The taxpayer's knowledge of the disparity is readily inferrable from several circumstances. Between November 7, 1941, shortly before the beginning of the tax years involved, and December 31, 1946, the end of the period, the petitioner submitted five net worth statements to the City Bank of Washington for credit purposes, and he discussed them with the bank president. Each successive statement showed a marked increase in the petitioner's net worth, far in excess of the income reported, even if the real estate included in the statements is reduced from its market value to cost as was done in the Tax Court. As the Commissioner points out, the total growth in net worth revealed by these credit statements, when the realty is reduced from market to cost, is $161,762.19, while the income reported was merely $37,626.01.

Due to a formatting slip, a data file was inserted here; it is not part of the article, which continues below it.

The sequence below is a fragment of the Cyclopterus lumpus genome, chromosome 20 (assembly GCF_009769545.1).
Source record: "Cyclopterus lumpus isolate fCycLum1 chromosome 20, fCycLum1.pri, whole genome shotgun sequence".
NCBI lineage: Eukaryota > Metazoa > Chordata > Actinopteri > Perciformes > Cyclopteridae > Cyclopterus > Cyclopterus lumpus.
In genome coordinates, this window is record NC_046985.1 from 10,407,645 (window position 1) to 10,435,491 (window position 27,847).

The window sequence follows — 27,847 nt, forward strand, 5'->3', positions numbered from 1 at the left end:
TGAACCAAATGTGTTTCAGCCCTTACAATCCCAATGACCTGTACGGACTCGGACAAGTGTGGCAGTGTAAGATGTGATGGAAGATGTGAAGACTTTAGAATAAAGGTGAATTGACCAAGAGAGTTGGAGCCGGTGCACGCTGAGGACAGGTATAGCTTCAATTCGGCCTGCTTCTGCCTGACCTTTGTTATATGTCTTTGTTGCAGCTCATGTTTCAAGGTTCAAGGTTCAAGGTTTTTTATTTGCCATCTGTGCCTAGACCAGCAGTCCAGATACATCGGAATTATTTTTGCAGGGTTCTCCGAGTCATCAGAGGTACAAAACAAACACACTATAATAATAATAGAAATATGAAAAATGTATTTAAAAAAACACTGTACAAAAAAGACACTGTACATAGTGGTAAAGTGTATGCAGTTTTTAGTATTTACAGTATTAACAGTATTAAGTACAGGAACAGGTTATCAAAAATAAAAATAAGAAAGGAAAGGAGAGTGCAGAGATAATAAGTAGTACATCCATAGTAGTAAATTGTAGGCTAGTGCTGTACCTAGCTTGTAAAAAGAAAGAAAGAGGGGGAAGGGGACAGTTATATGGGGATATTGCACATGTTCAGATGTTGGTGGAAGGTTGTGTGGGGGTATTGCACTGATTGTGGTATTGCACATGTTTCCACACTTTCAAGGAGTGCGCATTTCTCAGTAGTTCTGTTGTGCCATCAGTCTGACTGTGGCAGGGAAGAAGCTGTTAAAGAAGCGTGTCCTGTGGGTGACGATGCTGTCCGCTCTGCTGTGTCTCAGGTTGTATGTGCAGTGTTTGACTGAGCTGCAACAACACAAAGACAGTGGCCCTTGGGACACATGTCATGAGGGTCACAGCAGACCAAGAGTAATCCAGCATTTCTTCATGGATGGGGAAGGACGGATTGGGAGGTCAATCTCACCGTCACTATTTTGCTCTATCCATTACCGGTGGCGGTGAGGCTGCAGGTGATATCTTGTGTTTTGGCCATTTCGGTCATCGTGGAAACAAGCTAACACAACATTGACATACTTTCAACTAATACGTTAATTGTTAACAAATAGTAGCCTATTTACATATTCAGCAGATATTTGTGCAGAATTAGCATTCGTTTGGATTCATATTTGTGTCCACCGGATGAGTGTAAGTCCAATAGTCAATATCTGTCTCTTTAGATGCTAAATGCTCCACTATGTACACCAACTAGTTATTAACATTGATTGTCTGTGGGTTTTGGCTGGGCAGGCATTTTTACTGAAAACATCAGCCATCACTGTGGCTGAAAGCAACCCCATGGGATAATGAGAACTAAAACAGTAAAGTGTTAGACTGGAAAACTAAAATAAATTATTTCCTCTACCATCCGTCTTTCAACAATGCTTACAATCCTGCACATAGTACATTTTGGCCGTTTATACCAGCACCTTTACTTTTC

Though we are referred to testimony of the bank president that Romm did not have a clear understanding of certain accounting details, the evidence indicates that he understood the total figures in the statements and their significant bearing on his financial status. Despite this awareness, he, for five years, signed tax returns reporting far less. Petitioner sought to show that he had no understanding of the returns, and that he merely signed whatever his bookkeeper McMillan put before him. The record discloses, however, that though the computations from the books were done by McMillan, Romm nevertheless had a part in preparing the returns. Not only did he supply detailed itemized figures of personal deductions to be claimed, but also McMillan himself testified that Romm knew the contents of the returns, and that the two of them discussed the income reported and the amount of the tax.